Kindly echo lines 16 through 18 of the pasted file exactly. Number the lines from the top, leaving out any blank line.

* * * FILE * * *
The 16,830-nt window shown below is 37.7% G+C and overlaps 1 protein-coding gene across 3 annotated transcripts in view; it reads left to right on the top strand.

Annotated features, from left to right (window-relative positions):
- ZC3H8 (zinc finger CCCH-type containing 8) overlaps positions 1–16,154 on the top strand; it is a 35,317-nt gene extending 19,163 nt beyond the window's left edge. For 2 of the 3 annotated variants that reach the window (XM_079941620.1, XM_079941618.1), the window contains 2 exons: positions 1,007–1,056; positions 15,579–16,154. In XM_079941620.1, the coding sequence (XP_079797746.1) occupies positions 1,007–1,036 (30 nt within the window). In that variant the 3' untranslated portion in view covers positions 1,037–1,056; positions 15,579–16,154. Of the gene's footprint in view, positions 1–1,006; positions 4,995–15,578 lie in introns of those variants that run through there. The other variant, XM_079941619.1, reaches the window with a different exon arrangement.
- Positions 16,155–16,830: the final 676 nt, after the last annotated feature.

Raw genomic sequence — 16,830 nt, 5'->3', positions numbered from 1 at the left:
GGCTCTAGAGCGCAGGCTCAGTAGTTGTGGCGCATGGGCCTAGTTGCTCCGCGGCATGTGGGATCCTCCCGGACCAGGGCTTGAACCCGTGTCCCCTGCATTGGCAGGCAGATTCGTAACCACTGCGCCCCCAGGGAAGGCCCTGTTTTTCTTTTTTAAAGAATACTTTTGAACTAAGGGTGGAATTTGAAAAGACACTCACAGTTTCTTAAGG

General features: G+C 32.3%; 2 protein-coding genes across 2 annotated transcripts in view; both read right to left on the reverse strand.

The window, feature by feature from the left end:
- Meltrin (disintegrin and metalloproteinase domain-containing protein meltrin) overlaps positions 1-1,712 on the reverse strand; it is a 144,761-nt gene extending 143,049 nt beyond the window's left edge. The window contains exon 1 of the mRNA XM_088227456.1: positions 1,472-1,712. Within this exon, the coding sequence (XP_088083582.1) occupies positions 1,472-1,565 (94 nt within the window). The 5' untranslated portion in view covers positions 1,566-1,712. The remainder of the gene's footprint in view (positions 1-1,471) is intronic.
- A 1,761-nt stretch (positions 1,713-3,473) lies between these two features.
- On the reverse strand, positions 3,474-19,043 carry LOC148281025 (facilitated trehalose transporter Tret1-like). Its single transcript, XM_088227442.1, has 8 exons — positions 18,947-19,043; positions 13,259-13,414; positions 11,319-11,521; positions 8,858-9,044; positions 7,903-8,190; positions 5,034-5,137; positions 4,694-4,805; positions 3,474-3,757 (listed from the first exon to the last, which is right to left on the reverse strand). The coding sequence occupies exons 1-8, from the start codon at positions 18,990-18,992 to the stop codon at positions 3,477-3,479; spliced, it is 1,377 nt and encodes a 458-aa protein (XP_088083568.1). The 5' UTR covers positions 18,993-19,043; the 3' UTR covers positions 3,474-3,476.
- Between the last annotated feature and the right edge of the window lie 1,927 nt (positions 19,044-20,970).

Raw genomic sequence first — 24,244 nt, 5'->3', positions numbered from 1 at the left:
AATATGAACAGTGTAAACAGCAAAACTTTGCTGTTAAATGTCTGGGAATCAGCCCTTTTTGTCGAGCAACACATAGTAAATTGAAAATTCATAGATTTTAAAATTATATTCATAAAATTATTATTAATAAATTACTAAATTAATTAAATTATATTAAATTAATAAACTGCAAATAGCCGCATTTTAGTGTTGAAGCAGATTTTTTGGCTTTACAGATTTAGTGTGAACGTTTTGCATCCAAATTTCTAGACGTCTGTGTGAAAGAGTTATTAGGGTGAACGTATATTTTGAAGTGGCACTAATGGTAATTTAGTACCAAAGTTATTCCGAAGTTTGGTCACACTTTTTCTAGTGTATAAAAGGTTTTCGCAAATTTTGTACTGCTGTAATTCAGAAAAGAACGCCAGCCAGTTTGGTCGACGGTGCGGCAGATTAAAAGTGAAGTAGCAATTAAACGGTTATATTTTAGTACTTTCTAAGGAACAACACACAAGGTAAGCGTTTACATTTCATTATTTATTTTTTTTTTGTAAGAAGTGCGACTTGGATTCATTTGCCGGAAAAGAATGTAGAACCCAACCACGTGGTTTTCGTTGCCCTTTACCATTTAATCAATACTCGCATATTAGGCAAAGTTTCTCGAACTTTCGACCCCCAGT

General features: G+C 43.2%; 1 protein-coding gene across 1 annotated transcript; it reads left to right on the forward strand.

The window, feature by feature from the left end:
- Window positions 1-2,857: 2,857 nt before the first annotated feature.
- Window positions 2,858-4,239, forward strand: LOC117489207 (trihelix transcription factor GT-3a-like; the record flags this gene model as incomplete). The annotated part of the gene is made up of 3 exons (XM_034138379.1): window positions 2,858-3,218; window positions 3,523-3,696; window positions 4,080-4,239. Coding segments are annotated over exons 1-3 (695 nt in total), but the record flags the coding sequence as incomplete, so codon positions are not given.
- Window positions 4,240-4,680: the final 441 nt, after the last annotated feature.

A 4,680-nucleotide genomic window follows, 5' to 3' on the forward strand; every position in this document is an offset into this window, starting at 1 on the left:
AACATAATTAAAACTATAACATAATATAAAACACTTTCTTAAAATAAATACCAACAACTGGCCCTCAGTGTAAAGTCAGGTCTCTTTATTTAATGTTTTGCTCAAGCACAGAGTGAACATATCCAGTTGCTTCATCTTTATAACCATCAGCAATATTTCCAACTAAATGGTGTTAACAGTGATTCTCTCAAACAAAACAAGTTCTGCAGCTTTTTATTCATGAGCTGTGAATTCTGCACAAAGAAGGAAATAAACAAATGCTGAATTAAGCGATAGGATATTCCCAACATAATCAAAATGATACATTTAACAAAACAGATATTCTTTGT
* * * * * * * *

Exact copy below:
The window, feature by feature from the left end:
- Window positions 1-2,857: 2,857 nt before the first annotated feature.
- Window positions 2,858-4,239, forward strand: LOC117489207 (trihelix transcription factor GT-3a-like; the record flags this gene model as incomplete). The annotated part of the gene is made up of 3 exons (XM_034138379.1): window positions 2,858-3,218; window positions 3,523-3,696; window positions 4,080-4,239. Coding segments are annotated over exons 1-3 (695 nt in total), but the record flags the coding sequence as incomplete, so codon positions are not given.